The educated, engaged and empowered patient

Medical science seems to progress by the day. Researches, studies and experiments are constantly throwing up new information on a range of illnesses and treatment forms. Where the doctor was once revered for his understanding of medicine, today, the huge number of information sources has diminished this aspect a bit. Studies have shown that a large number of patients have taken on the onus of being educated about their illness and being able to make informed decisions on the various courses of treatment provided to them and influencing outcomes as well.

A famous example of the how much of a difference being knowledgeable about your illness is, would be that of Andy Grove, the co-founder of Intel and his battle with prostrate cancer. A change of family doctors, saw him taking a routine medical to bring up-to-speed his new doctor on Andy’s health. A little known test called the PSA test revealed that Andy’s prostrate gland was producing a little more of the PSA antigen. He was therefore referred to a urologist to rule out the presence of a tumor.

Curiosity and good timing saw Andy speaking to a medical professional who happened to be doing his research on this particular test and its efficacy. The information that Andy gathered only led to him seeking out more information in the form of research and studies on the PSA tests and the accuracy with which it could diagnose prostrate cancer. A lot of information gleaning later, Andy concluded that this test could alert a person of prostrate cancer a minimum of five years before it could be diagnosed by other means. It therefore opens up a range of treatment options that would not have been possible at a later stage of the illness. Such early diagnoses could also bring down the chances of side effects that are common with surgeries and other forms of treatment for prostrate cancer.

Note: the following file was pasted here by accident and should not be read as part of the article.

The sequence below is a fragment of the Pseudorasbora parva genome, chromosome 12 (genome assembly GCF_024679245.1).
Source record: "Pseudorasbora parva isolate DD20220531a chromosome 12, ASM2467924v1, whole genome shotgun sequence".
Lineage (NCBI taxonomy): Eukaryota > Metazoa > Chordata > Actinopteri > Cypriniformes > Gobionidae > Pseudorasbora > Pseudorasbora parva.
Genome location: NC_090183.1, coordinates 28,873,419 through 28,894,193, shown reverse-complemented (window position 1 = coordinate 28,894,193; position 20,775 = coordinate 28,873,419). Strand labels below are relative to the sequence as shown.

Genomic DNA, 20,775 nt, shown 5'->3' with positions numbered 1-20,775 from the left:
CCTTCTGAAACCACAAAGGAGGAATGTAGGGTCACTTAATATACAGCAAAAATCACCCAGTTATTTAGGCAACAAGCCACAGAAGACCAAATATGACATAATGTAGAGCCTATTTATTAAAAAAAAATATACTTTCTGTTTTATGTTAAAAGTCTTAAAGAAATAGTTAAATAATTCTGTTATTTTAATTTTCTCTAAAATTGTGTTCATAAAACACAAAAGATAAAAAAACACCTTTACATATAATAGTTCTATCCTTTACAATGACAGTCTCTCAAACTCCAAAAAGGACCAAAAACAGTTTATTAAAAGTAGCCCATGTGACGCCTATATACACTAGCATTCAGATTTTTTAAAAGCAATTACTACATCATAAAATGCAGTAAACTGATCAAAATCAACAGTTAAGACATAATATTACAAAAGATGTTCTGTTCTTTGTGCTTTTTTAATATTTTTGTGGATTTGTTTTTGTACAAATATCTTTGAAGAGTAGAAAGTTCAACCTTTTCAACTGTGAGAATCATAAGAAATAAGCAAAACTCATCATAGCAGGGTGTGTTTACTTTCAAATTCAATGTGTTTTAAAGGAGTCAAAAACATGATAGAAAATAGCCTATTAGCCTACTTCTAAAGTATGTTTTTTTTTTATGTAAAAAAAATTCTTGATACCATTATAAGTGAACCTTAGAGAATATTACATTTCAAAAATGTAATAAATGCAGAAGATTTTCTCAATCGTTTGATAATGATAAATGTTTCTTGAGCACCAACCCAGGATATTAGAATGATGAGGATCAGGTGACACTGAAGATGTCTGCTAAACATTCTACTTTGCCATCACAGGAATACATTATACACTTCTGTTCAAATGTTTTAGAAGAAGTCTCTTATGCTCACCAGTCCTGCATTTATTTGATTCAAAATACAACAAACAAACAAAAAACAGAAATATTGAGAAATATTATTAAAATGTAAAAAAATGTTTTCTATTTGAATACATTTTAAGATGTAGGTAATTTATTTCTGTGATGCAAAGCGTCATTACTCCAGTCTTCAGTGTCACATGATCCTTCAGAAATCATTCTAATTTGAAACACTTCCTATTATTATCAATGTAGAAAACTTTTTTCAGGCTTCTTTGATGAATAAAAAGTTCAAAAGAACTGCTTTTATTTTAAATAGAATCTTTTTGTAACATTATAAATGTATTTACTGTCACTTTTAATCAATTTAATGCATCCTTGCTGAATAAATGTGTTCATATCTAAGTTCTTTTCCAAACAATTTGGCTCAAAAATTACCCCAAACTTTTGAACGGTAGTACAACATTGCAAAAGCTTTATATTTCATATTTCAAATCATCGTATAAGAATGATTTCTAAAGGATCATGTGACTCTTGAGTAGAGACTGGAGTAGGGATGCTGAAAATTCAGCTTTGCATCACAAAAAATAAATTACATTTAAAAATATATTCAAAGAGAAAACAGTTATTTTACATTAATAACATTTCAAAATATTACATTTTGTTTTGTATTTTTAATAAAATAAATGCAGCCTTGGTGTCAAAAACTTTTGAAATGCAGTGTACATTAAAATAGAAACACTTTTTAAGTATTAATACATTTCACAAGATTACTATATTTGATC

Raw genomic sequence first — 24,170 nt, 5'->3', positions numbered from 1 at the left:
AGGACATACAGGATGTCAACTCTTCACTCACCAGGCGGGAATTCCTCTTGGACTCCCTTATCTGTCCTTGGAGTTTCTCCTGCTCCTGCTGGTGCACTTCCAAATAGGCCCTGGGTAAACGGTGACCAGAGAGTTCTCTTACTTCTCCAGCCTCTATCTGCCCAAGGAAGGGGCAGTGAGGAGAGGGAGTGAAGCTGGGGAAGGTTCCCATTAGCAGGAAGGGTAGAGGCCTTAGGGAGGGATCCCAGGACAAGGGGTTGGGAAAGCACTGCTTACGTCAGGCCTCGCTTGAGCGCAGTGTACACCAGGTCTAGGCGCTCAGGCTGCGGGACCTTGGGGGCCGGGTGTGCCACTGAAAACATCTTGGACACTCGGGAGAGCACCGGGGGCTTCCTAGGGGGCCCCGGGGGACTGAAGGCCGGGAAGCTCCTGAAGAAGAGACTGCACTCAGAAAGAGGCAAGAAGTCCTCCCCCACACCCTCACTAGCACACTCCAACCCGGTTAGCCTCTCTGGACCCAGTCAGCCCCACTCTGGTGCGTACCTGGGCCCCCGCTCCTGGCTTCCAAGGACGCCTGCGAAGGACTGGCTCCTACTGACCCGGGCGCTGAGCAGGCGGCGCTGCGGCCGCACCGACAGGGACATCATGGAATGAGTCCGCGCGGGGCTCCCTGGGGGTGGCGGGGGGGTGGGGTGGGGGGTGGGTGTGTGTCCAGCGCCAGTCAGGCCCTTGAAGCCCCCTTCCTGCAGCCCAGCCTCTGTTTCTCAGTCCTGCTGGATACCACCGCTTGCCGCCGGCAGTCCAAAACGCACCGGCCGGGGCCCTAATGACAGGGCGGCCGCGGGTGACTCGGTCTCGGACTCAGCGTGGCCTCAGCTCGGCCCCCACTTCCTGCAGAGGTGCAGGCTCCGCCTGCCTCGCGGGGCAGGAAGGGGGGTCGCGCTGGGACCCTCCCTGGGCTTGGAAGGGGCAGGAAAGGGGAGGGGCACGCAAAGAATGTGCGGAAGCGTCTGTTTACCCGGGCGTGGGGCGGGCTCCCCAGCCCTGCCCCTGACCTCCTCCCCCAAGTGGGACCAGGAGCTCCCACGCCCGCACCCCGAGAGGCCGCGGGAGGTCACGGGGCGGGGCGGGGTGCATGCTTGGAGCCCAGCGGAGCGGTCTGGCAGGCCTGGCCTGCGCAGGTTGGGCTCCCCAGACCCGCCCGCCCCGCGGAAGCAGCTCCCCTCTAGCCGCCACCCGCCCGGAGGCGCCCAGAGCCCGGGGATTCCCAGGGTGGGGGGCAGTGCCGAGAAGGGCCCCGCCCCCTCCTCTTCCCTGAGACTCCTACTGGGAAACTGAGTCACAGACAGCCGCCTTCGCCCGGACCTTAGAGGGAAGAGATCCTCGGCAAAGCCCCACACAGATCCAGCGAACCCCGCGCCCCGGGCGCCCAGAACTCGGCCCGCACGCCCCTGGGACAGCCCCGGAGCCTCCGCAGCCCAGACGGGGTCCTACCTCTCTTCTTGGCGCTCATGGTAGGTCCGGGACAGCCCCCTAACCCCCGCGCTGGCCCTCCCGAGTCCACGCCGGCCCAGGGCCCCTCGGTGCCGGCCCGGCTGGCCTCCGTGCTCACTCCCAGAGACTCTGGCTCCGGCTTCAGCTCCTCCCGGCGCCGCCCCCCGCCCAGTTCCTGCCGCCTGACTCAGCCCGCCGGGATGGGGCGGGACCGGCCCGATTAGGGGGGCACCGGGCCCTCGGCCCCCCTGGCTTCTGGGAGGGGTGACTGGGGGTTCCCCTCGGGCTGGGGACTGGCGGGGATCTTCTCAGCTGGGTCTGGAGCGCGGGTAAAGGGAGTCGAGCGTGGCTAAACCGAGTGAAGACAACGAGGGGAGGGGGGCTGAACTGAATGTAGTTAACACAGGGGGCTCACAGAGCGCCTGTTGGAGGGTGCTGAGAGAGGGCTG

Andy survived cancer, only to be diagnosed with Parkinson’s recently. Once again he has immersed himself and his vast funds into finding out all he can about the illness to pave a better way of treatment for other patients like himself.

Though not every one of us could be an Andy when it comes to illnesses, being well informed about your ailment can take you a long way. Depending on what your illness is, you will be able to understand how it progresses and what changes you can incorporate to help slow it down or reduce its symptoms. When you inform yourself about your illness, you will be in a better position to understand the treatment options given to you by your specialist. Your interactions with others who may have suffered a similar condition will give you a personal insight into what to expect and you could even learn from their mistakes. The information even helps you understand your symptoms better and convey the same to your doctor.

Technology and medical education are advancing so rapidly that there is every chance of a research being conducted somewhere in the world that has not reached your medical community yet. You could open new doors for yourself and for others.

What is important in being a well informed patient is that you get your information from the right sources. Getting them from established professionals and their works as well as from organizations that dedicate themselves to research in the medical field is a place to start. Patients with similar illnesses, support groups that deal with such patients and even families that may have gone through this can be of great help.

Empowerment as a patient comes from information. It allows you to take control of your illness rather than surrender to it.

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